Wednesday 26 October 2016

Assisted suicide trial: Nephew had 'no problem' helping her travel to euthanasia clinic

Conor Gallagher

Published 21/04/2015 | 18:28

Gail O’Rorke leaving Dublin Circuit Criminal Court. Photo: Courts Collins.
Gail O’Rorke leaving Dublin Circuit Criminal Court. Photo: Courts Collins.

THE trial of a woman accused of assisting the suicide of her friend has heard that the deceased’s nephew had “no problem” helping her travel to a euthanasia clinic in Switzerland.

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Bernard Forde Monaghan told the trial that his aunt, Bernadette Forde (51), who suffered from a severe form of multiple sclerosis, wanted to end her life on her own terms and that nobody could have persuaded her to change her mind.

The witness said he was asked by the accused, Gail O’Rorke to travel with them to Dignitas to help them. He said he presumed he was being asked along to help with heavy lifting such as assisting the wheelchair bound Ms Forde off the plane.

Mr Forde Monaghan said he had no problem helping but that he didn’t know when it was going to happen. The trial heard that the plan to go to Zurich was later interrupted when the travel agent alerted gardaí.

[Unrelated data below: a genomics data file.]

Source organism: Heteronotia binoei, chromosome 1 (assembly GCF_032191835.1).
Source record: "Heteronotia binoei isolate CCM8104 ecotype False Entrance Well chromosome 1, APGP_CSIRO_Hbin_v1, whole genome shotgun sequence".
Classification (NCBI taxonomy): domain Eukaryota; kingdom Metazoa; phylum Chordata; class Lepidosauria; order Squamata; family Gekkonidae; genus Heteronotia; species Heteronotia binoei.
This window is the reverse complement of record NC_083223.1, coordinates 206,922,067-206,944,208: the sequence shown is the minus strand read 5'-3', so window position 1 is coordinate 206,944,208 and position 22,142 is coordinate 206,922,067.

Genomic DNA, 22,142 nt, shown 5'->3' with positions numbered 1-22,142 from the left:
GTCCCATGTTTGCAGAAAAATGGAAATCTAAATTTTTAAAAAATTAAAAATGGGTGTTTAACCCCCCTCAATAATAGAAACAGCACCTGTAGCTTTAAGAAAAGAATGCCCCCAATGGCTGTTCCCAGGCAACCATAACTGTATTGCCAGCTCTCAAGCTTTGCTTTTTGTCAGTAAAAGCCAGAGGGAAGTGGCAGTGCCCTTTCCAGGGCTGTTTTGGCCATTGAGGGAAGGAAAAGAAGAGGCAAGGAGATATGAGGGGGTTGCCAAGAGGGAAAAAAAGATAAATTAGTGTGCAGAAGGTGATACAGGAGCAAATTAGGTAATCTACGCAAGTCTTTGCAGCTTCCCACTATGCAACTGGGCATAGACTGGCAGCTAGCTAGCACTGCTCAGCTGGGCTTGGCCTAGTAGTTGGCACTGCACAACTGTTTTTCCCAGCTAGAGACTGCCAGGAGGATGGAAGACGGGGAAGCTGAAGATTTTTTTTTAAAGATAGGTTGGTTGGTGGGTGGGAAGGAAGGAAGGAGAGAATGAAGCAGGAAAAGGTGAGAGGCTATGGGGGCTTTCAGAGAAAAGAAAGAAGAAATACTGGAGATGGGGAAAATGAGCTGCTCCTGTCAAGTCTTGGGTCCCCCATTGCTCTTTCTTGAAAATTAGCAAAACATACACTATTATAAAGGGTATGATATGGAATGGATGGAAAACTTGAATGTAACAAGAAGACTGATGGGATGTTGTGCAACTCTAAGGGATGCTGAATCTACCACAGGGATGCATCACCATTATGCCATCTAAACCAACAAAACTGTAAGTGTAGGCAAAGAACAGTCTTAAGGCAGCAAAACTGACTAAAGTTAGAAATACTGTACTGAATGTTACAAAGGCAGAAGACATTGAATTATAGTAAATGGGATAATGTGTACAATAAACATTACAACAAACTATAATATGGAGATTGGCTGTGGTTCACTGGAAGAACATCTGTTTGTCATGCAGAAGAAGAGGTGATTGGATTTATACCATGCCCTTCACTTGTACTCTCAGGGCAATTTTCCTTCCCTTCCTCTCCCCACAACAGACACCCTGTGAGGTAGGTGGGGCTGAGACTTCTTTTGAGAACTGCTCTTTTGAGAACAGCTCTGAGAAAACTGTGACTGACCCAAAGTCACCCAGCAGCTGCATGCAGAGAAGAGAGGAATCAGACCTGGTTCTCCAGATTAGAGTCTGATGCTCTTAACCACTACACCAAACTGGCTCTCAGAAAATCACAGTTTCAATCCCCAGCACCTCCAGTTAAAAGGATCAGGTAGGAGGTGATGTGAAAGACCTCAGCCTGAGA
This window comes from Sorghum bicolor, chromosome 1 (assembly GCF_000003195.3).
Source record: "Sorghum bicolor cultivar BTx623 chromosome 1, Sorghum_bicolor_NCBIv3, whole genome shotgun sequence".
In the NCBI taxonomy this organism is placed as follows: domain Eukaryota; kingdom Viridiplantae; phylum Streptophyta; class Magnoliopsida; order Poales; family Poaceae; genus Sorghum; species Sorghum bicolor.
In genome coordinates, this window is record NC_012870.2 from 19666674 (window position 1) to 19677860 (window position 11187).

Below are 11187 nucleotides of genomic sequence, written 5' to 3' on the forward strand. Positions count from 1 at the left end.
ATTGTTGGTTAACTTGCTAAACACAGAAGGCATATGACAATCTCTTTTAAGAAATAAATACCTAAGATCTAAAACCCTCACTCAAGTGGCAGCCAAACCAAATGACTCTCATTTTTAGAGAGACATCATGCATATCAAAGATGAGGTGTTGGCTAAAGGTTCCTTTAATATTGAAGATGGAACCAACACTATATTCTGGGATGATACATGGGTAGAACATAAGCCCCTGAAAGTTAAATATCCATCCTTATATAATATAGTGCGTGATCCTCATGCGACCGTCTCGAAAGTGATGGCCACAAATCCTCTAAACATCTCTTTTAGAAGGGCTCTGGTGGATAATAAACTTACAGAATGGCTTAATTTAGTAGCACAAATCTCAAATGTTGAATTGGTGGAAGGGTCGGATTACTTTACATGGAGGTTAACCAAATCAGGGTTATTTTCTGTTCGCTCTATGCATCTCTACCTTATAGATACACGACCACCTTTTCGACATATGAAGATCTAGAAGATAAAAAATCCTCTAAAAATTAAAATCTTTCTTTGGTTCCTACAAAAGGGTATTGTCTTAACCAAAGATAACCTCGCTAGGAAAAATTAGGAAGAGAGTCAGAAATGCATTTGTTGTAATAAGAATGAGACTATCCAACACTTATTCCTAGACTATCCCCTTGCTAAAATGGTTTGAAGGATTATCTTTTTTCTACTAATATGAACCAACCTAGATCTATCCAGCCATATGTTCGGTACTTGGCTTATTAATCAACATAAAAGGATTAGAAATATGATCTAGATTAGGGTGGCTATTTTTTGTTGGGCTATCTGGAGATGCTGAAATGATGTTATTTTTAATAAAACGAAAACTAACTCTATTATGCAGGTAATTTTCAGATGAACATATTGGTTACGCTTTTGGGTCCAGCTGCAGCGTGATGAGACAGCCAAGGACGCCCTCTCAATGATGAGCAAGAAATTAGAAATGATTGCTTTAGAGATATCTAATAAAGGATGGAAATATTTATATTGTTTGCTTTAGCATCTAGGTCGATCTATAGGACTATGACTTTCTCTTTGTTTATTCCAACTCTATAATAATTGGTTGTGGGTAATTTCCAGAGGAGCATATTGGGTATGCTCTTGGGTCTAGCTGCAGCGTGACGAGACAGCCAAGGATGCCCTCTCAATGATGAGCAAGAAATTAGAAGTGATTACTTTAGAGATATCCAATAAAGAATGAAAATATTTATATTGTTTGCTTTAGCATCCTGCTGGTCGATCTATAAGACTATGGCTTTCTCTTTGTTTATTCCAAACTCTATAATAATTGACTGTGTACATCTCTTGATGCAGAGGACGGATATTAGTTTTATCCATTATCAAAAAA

O’Rorke, who was a friend and carer to the deceased, is accused at Dublin Circuit Criminal Court of helping her commit suicide by assisting her in obtaining and taking a lethal drug after the failed attempt to travel to Dignitas.

O’Rorke (43), a taxi driver of Kilclare Gardens, Tallaght has pleaded not guilty to aiding and abetting the suicide of Ms Forde by helping her to procure and administer a toxic substance between April 20, 2011 and June 6, 2011 at a location in Dublin.

She also denies that she attempted to aid and abet the suicide of Ms Forde by means of attempting to arrange travel to Zurich, Switzerland for such purpose between March 10 and April 20, 2011.

She further denies that she procured the suicide of Ms Forde between June 4, and June 6, 2011 by means of making funeral arrangements for Ms Forde in advance of her death.

Mr Forde Monaghan told prosecuting counsel Remy Farrell SC that his aunt first brought up Dignitas after the death from cancer of her sister Marcena Forde in 2010.

“She wanted to go on her own terms,” he said. “She said she didn’t want people looking after her the way Marcena was looked after. She didn’t want men to be bathing her or dressing her.”

He said he found out that gardaí had disrupted the Zurich trip in a phone call from Gail. The witness agreed that Ms Forde didn’t give up on the idea of ending her life on her terms and that she said “pills might be the way to go.”

Mr Forde Monaghan said his aunt “had made up her mind alright to end her life and do it her own way. I definitely don’t think anybody would have influenced her not too.”

He agreed with Anne Rowland BL, defending, that she was a very “straight up, determined person” who wanted everything in its right place.